“In that period I was really quite vulnerable, low and depressed and not sure how I was going to come out the other side. So when I thought, ‘Wow this is completely ridiculous’, that’s the moment I realised I had moved on and I was rejoining reality.”
Kay now hopes her warts-and-all adventure will encourage more people – especially women – to take stock of their life, finding a therapy or practice that helps to make the world a little clearer.
She said: “For some people I do think this midlife crisis moment is unavoidable – especially for women. When you reach the menopause and your hormones change, it really can be so overwhelming.
“Plus, the world can be so chaotic these days, so it’s even more important in the midst of all of that to find a moment for yourself.
“I was searching and searching, looking and looking, journeying and journeying, trying and trying to find meaning and peace in myself. It’s a terrible cliché, but I think I really am more accepting of life now and I understand myself a bit better through the therapy.
“I went in with an open mind and an open heart – and, actually, I think that’s what a lot of people will be able to relate to.”
Kay’s therapies verdict: From acupuncture to voodoo, alternative healing is booming
Yoga has been practised in India since at least 3000 BC, and became popular in the 1980s. As well as providing great exercise, the spiritual stretches can help people achieve a sense of inner calm and mindfulness.
Kay said: “Yoga is good for fitness and gives you a focus that helps to clear your mind. If you have a good teacher, they will show you yoga is about looking after yourself physically and mentally, which leads to better interactions with people. It’s a wonderful therapy, which I still do three times a week.”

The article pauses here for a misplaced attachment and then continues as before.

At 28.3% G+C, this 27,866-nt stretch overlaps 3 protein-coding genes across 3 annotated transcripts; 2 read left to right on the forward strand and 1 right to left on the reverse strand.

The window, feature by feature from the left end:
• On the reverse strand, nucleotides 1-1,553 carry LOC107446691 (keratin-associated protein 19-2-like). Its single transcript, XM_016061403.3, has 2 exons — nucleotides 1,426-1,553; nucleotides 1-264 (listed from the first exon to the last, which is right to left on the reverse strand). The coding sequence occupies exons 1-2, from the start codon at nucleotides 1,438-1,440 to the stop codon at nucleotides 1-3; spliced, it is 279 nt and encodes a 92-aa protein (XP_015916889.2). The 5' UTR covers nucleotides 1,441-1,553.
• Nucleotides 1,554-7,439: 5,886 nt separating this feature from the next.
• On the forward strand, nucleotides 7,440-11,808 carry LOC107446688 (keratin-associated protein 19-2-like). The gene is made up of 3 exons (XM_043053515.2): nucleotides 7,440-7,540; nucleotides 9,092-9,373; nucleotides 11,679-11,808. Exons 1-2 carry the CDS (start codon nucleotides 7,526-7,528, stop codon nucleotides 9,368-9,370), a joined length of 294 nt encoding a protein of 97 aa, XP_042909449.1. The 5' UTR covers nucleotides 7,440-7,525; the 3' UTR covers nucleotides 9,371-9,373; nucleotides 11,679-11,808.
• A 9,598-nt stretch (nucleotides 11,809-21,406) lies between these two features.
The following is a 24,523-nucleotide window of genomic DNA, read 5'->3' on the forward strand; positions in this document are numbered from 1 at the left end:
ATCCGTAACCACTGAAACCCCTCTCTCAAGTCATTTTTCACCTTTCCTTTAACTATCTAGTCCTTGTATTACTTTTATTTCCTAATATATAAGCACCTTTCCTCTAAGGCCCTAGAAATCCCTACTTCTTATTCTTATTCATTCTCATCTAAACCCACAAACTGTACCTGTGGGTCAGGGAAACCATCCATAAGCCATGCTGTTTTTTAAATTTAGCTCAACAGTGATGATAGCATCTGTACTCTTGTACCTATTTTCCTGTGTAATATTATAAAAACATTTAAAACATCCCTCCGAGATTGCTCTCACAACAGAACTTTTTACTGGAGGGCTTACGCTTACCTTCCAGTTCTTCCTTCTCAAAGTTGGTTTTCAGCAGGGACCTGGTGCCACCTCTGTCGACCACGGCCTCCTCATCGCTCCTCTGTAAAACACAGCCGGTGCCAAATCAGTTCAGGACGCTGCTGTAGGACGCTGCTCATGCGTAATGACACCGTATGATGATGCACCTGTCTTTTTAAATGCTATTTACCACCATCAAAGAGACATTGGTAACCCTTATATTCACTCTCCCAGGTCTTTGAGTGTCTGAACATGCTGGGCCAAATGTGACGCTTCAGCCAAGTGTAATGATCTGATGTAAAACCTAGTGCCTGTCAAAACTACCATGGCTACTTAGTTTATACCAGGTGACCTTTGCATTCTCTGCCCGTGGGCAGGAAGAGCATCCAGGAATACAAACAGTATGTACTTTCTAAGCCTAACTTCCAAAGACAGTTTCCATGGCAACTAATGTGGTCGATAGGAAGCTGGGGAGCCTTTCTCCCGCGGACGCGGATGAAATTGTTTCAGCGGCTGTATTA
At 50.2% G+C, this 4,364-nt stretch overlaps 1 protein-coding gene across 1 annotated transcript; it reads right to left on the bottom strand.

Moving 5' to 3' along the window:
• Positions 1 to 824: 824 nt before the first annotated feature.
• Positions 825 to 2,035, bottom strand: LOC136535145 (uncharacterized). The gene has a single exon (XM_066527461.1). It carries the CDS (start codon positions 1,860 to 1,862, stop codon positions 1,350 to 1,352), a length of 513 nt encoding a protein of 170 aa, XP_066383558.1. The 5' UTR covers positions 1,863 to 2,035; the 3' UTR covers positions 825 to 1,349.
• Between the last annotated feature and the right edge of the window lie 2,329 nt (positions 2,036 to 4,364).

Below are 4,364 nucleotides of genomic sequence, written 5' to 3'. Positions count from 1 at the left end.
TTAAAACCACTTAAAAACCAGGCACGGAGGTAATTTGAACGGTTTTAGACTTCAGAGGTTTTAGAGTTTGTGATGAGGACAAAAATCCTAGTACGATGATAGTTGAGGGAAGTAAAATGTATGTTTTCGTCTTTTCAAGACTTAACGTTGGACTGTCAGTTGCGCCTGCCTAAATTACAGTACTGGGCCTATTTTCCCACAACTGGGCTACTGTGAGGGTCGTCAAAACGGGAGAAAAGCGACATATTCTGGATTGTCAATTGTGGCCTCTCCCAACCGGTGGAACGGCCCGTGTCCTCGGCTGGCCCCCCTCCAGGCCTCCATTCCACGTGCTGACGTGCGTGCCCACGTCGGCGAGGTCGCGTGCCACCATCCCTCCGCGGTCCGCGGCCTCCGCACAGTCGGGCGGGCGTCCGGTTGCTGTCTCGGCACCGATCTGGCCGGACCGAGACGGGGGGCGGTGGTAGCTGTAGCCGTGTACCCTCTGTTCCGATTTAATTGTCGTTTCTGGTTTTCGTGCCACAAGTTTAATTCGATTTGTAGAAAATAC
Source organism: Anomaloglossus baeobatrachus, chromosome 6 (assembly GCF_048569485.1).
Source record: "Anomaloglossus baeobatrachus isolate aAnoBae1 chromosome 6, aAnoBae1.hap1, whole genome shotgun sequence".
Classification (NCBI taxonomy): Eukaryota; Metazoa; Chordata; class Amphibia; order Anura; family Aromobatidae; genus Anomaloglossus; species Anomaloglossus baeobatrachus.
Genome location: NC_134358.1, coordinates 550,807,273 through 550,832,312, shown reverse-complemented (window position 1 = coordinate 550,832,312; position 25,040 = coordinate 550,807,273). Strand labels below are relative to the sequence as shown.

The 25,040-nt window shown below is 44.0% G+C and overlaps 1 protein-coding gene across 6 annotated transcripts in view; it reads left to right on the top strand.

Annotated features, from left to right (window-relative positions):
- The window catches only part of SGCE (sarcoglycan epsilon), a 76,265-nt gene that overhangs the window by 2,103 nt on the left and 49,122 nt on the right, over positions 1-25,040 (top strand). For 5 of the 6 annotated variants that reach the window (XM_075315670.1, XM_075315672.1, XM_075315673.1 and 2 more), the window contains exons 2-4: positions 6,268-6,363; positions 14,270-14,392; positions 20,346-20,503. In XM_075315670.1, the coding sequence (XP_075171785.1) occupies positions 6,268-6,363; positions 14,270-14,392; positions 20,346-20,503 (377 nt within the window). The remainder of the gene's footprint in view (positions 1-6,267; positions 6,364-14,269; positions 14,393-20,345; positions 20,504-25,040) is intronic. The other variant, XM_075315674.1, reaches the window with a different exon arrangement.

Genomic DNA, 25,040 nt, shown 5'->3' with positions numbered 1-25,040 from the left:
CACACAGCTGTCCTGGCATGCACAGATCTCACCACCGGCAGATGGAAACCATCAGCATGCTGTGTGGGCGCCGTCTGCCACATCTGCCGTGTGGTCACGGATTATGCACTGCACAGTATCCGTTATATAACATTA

Applying pressure to different parts of the body using hands, fingers, elbows or feet, a professional massage therapist can work wonders for muscle pain, as well as stress and anxiety.
Kay said: “Massage is really important for helping to switch off, especially if you’re working. If you can pop out of the office for a massage, it will really help to soothe your tense muscles, which can help you switch your mind off from worries.”
Practitioners place heated glass cups on the skin, creating a suction effect to improve circulation. Your back and arms are often left with round imprints that look similar to bruises.
Kay said: “I ended up in a sort of back-street place with blackened cups. It was a very raw experience. I know there are wonderful places but the angry red marks made me wonder – is this therapy?”
Fine needles are inserted into the skin at specific points around the body in an attempt to stimulate he body’s natural healing response and restore a healthy “energy flow”.
Kay said: “In my first treatment, I found myself pinned down, naked with a chain-smoking ‘doctor’ with not a word of English and, unfortunately, little or no insight into my midlife crisis. But I persevered.”
This ancient method of healing centres on the belief that emotional and physical problems are caused when our soul energy is out of balance. A “shaman” is able to see these problems, shifting energy to restore balance.
Kay said: “My experience was with a group in Egypt inside the pyramids, in the desert – something I’ll never forget.”
My Life in Thirty Seven Therapies: From Yoga To Hypnosis And Why Voodoo Is Never the Answer, is out now, RedDoor, £9.99